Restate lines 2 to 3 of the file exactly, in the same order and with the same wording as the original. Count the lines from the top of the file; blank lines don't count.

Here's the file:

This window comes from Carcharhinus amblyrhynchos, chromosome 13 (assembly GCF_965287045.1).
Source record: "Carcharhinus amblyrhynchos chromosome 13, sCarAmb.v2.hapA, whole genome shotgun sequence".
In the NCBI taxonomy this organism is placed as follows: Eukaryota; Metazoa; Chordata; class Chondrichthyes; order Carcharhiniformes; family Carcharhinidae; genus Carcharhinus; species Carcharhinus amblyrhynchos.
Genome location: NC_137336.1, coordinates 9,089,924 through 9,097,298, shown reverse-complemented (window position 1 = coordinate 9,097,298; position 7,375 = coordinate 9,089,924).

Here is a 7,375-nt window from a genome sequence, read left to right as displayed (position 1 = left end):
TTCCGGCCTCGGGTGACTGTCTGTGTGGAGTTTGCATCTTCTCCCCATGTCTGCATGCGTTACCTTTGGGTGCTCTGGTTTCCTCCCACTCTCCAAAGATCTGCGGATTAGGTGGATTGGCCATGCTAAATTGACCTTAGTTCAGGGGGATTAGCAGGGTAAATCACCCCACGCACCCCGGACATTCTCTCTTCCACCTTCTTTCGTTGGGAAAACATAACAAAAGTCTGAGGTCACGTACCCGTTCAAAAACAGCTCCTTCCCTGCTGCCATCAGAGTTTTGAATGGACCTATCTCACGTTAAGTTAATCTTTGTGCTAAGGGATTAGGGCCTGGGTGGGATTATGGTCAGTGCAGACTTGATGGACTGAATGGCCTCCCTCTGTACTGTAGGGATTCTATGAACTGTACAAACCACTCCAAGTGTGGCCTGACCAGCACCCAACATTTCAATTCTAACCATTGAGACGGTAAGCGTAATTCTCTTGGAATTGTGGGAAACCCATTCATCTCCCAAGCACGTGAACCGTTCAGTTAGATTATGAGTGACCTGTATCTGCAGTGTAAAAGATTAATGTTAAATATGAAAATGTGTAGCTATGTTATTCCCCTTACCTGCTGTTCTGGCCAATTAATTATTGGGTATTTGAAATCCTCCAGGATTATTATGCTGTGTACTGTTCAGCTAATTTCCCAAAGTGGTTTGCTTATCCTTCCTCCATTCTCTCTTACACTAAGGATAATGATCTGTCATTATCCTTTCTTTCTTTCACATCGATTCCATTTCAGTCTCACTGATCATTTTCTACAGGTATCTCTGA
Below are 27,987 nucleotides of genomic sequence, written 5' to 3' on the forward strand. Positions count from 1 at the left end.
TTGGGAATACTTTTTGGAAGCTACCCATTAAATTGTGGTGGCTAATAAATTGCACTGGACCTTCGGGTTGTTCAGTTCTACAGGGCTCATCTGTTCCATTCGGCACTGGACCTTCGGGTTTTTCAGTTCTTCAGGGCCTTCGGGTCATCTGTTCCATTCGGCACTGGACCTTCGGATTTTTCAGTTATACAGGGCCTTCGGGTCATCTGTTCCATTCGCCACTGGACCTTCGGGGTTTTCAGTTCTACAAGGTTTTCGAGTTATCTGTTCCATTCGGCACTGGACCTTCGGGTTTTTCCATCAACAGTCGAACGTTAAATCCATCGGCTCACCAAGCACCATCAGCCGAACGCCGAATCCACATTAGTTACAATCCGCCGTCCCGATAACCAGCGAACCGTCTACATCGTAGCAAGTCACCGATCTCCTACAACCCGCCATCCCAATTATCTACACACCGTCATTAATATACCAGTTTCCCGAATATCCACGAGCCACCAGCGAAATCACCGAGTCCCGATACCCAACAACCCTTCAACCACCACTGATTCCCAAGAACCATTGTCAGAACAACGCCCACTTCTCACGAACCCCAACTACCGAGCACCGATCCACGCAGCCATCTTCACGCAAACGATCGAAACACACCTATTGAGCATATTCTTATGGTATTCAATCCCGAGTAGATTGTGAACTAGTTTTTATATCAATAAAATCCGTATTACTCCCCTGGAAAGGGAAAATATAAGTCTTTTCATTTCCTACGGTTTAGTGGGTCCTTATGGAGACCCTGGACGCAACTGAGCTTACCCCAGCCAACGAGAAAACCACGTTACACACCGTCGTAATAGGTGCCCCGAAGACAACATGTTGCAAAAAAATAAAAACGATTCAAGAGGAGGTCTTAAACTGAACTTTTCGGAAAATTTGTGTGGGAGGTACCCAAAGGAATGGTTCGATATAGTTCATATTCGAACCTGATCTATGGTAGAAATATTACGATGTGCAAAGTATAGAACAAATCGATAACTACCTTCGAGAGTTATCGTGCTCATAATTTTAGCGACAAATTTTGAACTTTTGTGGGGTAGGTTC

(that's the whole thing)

Source record: "Carcharhinus amblyrhynchos chromosome 13, sCarAmb.v2.hapA, whole genome shotgun sequence".
In the NCBI taxonomy this organism is placed as follows: Eukaryota; Metazoa; Chordata; class Chondrichthyes; order Carcharhiniformes; family Carcharhinidae; genus Carcharhinus; species Carcharhinus amblyrhynchos.